Stats, A Roundtable, And Under-Representation: Asian American Performers Action Coalition

Tuesday, February 07, 2012

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Definitely sounds like it will be a great event to learn more about what's not being done, the reasons why, and what the future could hold.



The Asian American Performers Action Coalition (AAPAC) released preliminary findings today on the representation of minority actors on New York City’s most prominent stages during the last five years. The full report, which will be released on Monday February 13th in conjunction with an industry roundtable, tallies the ethnic make-up of casts from all shows which opened on Broadway during this period and productions from sixteen of the largest not-for-profit theatres in New York City: The Atlantic Theatre Company, Classic Stage Company, Lincoln Center Theatre, Manhattan Theatre Club, MCC, The New Group, New York Theatre Workshop, Playwrights Horizons, Primary Stages, Public Theatre, Roundabout Theatre Company, Second Stage, Signature Theatre, Theatre for a New Audience, Vineyard Theatre and The York Theatre Company. It is the first report on minority casting in New York theatre ever to be released publicly.

Promisingly, the report reveals that the percentage of minority actors in relation to total number of roles has increased, hovering at or near 21 percent for the past four years compared to 14 percent five years ago. In addition, the percentage of minority actors cast in roles which were not racially specific (what is commonly referred to as non-traditional or inclusive casting) rose year to year, an indicator of creativity within the casting process and, possibly, the breaking down of traditional racial stereotypes.

Still, only 10.6 percent of all roles this past year were cast without regard to race and very few minority actors were seen in leading roles. With very few ethnic and minority stories in mainstream New York theatre during this period, expanding non-traditional casting seems to be the best way to secure more employment opportunities for minority actors. Numbers for Native American, Arab American/Middle Eastern and disabled actors were negligible and practically non-existent.

Most of the gains came from African-American performers who far outpaced their minority counterparts. Percentage of African-American performers to total number of roles doubled to 16 percent in the 08/09 and 09/10 seasons compared to 8 percent five years ago, dipping slightly to 14 percent this past year. African-Americans were far more likely than any other minority group to be cast in a role that did not specify race. Though far behind in total numbers, Latino performers also doubled their visibility, accounting for 4 percent of total roles this past season compared to 2 percent five years ago.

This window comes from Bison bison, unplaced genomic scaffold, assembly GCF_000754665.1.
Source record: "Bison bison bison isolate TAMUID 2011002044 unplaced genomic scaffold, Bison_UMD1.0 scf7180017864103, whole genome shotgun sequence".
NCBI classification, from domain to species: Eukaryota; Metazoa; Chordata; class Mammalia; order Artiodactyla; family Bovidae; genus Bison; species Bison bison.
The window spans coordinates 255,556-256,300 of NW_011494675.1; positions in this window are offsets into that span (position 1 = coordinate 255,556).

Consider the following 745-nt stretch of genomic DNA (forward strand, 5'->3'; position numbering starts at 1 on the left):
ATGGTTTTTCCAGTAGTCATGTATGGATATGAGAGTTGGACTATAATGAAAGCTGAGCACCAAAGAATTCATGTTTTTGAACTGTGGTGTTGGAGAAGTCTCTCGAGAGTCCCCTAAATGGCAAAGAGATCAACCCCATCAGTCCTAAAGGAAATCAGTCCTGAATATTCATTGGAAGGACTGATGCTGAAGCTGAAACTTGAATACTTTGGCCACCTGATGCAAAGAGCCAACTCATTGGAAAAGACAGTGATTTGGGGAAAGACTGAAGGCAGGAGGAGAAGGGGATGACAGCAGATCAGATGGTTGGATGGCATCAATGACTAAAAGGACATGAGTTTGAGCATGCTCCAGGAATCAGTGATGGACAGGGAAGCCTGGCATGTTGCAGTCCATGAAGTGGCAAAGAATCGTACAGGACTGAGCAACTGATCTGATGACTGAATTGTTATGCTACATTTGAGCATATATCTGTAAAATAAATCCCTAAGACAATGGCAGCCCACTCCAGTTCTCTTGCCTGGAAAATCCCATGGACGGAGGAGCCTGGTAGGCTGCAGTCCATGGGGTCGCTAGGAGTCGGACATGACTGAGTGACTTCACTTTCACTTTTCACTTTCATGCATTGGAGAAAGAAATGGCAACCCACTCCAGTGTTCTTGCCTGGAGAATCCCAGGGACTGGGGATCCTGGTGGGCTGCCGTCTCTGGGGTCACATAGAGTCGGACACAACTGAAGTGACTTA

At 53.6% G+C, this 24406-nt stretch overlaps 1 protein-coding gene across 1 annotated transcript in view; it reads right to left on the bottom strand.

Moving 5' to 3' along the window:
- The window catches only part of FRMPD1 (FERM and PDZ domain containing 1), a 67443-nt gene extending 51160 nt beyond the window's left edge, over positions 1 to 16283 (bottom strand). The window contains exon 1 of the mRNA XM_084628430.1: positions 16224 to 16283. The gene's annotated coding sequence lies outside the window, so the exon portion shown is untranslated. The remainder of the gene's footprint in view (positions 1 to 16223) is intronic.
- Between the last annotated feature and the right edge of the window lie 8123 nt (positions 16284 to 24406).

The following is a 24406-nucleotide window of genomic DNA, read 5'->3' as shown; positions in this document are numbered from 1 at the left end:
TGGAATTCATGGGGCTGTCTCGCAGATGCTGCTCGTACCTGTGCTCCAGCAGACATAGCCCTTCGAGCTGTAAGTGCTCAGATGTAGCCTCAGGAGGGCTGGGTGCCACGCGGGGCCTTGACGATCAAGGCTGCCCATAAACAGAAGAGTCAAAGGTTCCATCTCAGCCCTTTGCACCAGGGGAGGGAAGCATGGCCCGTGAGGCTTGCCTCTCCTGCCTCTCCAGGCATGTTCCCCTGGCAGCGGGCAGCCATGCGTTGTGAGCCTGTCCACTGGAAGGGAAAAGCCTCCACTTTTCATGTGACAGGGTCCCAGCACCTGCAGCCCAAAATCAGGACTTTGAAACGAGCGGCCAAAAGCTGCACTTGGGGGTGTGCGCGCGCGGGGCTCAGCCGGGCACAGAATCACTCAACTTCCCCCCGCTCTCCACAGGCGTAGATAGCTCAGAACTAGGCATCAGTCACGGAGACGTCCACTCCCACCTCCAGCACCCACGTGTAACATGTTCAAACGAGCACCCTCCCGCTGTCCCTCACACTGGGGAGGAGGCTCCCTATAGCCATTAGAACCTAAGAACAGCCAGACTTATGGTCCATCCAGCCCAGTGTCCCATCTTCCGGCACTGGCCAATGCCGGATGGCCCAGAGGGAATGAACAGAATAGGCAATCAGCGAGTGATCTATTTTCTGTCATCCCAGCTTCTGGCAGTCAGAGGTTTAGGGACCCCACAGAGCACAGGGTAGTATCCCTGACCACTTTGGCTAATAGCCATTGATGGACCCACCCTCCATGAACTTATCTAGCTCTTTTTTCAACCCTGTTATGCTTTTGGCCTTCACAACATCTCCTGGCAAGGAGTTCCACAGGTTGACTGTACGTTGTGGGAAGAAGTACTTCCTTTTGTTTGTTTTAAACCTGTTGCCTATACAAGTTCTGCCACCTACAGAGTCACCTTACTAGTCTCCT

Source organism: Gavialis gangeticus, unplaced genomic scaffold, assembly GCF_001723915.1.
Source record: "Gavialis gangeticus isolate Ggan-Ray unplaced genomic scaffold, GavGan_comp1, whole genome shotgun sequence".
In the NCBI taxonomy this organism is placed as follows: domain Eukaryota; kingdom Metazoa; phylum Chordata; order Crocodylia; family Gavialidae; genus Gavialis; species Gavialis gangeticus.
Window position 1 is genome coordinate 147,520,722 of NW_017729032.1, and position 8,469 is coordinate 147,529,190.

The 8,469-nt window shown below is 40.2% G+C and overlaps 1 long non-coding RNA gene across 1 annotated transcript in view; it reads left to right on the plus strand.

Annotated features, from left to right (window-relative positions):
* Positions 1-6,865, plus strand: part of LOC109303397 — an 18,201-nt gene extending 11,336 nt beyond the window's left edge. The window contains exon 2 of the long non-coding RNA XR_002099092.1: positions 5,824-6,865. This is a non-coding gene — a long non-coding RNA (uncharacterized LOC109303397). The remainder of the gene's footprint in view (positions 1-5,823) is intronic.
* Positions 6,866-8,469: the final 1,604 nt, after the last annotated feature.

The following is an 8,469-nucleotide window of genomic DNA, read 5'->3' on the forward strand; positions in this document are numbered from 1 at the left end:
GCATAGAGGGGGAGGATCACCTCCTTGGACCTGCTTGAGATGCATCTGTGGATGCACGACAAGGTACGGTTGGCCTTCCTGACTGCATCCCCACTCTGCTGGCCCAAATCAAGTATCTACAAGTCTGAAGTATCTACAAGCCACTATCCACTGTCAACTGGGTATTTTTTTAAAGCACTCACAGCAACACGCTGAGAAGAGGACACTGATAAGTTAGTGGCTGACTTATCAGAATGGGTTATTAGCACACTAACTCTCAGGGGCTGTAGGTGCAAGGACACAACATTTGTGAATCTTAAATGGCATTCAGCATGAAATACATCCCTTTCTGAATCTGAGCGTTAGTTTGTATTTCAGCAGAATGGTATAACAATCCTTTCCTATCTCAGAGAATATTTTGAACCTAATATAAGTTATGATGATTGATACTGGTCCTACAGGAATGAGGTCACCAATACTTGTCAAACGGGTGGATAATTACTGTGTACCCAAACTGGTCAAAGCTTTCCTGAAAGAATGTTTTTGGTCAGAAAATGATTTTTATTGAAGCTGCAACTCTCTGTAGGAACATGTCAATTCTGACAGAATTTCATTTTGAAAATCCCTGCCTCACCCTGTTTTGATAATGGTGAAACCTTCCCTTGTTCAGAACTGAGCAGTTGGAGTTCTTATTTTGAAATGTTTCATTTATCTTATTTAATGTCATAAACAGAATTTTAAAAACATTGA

In contrast, Asian American performers do not seem to be a part of the trend towards more inclusive casting. Asian American performers saw their numbers drop, from 3 percent of all roles five years ago to 1 percent in the 08/09 and 09/10 seasons with a slight up tick to 2 percent this past year. While they were as likely as their Latino colleagues to be non-traditionally cast five and four years ago, in the past three years numbers of non-traditionally cast roles increased for Latinos while they decreased for Asians.

• Asian Americans comprise 12.9 percent of New York City and is the city’s fastest growing major minority group, yet Asian American actors accounted for only 1.6 percent of all available roles in new productions on Broadway, 3.2 percent of roles at non-profit companies and 2.3 percent of roles when looking at the industry as a whole.
• There were only 18 Principal Broadway contracts for Asian American actors in the last five years.
• Asian American performers are the least likely among the major minority groups to play roles that are not defined by their race.

In response to these findings, AAPAC will hold an industry roundtable with prominent producers, artistic directors, directors, playwrights, agents and casting directors to have a dialogue on access and representation of minority actors on NYC stages and how best to overcome obstacles to more inclusive casting. It will be co-presented with Fordham University and will be moderated by Tony Award-winning playwright David Henry Hwang (Chinglish, M. Butterfly):

AAPAC and Fordham University present
"RepresentAsian: The Changing Face of New York Theater"
Monday, February 13th, at 7:00 pm
The Pope Auditorium at Fordham University
60th St/and Columbus avenue, just inside main entrance

To RSVP, send an email to Seating is limited.
Roundtable participants are currently being confirmed and announced. For more information check out the FB page.